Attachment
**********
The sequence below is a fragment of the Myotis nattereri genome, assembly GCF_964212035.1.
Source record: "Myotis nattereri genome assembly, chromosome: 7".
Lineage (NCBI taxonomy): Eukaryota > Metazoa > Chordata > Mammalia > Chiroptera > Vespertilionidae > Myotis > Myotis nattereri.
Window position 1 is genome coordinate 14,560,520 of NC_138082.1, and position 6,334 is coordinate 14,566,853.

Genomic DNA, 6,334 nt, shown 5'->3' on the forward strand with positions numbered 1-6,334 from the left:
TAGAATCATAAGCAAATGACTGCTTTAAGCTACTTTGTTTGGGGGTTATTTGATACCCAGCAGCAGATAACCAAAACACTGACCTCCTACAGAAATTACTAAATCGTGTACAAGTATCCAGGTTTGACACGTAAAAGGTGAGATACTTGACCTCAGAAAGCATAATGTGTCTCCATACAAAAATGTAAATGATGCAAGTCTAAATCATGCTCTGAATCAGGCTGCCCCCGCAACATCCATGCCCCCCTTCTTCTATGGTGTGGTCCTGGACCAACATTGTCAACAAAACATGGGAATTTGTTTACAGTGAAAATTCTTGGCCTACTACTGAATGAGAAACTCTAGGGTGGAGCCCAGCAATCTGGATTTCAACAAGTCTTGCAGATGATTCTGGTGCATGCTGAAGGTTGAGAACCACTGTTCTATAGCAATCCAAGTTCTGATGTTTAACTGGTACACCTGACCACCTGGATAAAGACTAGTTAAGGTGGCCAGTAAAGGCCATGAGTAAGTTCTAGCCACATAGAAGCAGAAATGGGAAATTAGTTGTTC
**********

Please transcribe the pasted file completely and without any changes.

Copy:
The sequence below is a fragment of the Myotis nattereri genome, assembly GCF_964212035.1.
Source record: "Myotis nattereri genome assembly, chromosome: 7".
Lineage (NCBI taxonomy): Eukaryota > Metazoa > Chordata > Mammalia > Chiroptera > Vespertilionidae > Myotis > Myotis nattereri.
Window position 1 is genome coordinate 14,560,520 of NC_138082.1, and position 6,334 is coordinate 14,566,853.

Genomic DNA, 6,334 nt, shown 5'->3' on the forward strand with positions numbered 1-6,334 from the left:
TAGAATCATAAGCAAATGACTGCTTTAAGCTACTTTGTTTGGGGGTTATTTGATACCCAGCAGCAGATAACCAAAACACTGACCTCCTACAGAAATTACTAAATCGTGTACAAGTATCCAGGTTTGACACGTAAAAGGTGAGATACTTGACCTCAGAAAGCATAATGTGTCTCCATACAAAAATGTAAATGATGCAAGTCTAAATCATGCTCTGAATCAGGCTGCCCCCGCAACATCCATGCCCCCCTTCTTCTATGGTGTGGTCCTGGACCAACATTGTCAACAAAACATGGGAATTTGTTTACAGTGAAAATTCTTGGCCTACTACTGAATGAGAAACTCTAGGGTGGAGCCCAGCAATCTGGATTTCAACAAGTCTTGCAGATGATTCTGGTGCATGCTGAAGGTTGAGAACCACTGTTCTATAGCAATCCAAGTTCTGATGTTTAACTGGTACACCTGACCACCTGGATAAAGACTAGTTAAGGTGGCCAGTAAAGGCCATGAGTAAGTTCTAGCCACATAGAAGCAGAAATGGGAAATTAGTTGTTC